The below information is current as of the publication date listed. Because COVID-19 response measures on all fronts are continually evolving, clients should stay alert to new developments and consult with counsel on any critical questions.
The Federal Emergency Management Agency (FEMA) has changed its COVID-19 funeral assistance policy to ease the burden of proving a death was COVID-related.
Earlier this year, FEMA began implementing a program to provide financial assistance for COVID-19 related funeral expenses. We summarized the program here. FEMA’s original policy required a death certificate attributing the death to COVID-19 for an applicant to be eligible for assistance.
Now, per FEMA’s amended policy, an applicant may instead submit a death certificate that lacks clear attribution to COVID-19 along with a letter signed by the certifying official on the death certificate, medical examiner, or coroner listing COVID-19 as a cause or contributing cause of death. The attribution letter must provide an additional explanation or causal pathway, linking the cause of death on the death certificate with COVID-19.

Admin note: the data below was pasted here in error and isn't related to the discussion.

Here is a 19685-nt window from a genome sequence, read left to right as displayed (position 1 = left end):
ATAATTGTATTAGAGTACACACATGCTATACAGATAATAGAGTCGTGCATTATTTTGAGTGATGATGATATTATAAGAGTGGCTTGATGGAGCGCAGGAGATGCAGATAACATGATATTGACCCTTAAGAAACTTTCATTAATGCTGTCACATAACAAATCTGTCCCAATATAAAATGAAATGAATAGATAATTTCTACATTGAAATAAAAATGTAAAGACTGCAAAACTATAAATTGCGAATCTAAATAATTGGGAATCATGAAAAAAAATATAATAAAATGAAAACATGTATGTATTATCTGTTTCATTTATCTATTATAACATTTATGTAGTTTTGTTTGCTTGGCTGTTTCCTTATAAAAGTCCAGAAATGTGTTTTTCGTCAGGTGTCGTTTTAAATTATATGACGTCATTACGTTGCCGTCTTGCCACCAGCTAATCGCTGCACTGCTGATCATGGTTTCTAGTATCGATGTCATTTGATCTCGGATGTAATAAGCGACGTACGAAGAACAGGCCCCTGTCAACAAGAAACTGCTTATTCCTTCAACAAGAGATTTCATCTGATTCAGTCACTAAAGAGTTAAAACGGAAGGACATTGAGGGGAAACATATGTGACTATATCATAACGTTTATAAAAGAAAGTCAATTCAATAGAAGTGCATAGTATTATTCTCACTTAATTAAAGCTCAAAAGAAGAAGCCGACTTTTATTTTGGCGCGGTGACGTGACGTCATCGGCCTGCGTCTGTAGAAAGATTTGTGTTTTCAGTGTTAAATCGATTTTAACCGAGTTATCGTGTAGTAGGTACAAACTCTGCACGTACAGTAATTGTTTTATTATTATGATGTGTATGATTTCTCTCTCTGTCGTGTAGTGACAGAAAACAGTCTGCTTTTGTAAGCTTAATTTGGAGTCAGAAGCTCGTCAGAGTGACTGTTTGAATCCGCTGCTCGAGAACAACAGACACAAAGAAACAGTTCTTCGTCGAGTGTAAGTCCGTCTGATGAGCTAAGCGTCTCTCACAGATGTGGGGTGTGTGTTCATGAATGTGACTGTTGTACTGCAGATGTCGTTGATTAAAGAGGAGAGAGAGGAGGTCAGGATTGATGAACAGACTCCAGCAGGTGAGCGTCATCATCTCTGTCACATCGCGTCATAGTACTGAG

A death certificate and attribution letter will be accepted only for deaths occurring between January 20, 2020 and May 16, 2020. FEMA reasoned that the largest number of undiagnosed COVID-19 cases likely happened early in the pandemic and prior to implementation of the CDC’s guidance on death certification related to COVID-19.
Other requirements of the funeral assistance program remain unchanged.
The State Registrar has also provided guidance on how a death certificate may be amended to include COVID-19 as a cause of death.
Saxton & Stump attorney Jason Benion is available to assist death care businesses and professionals with these and other issues regarding the COVID-19 pandemic.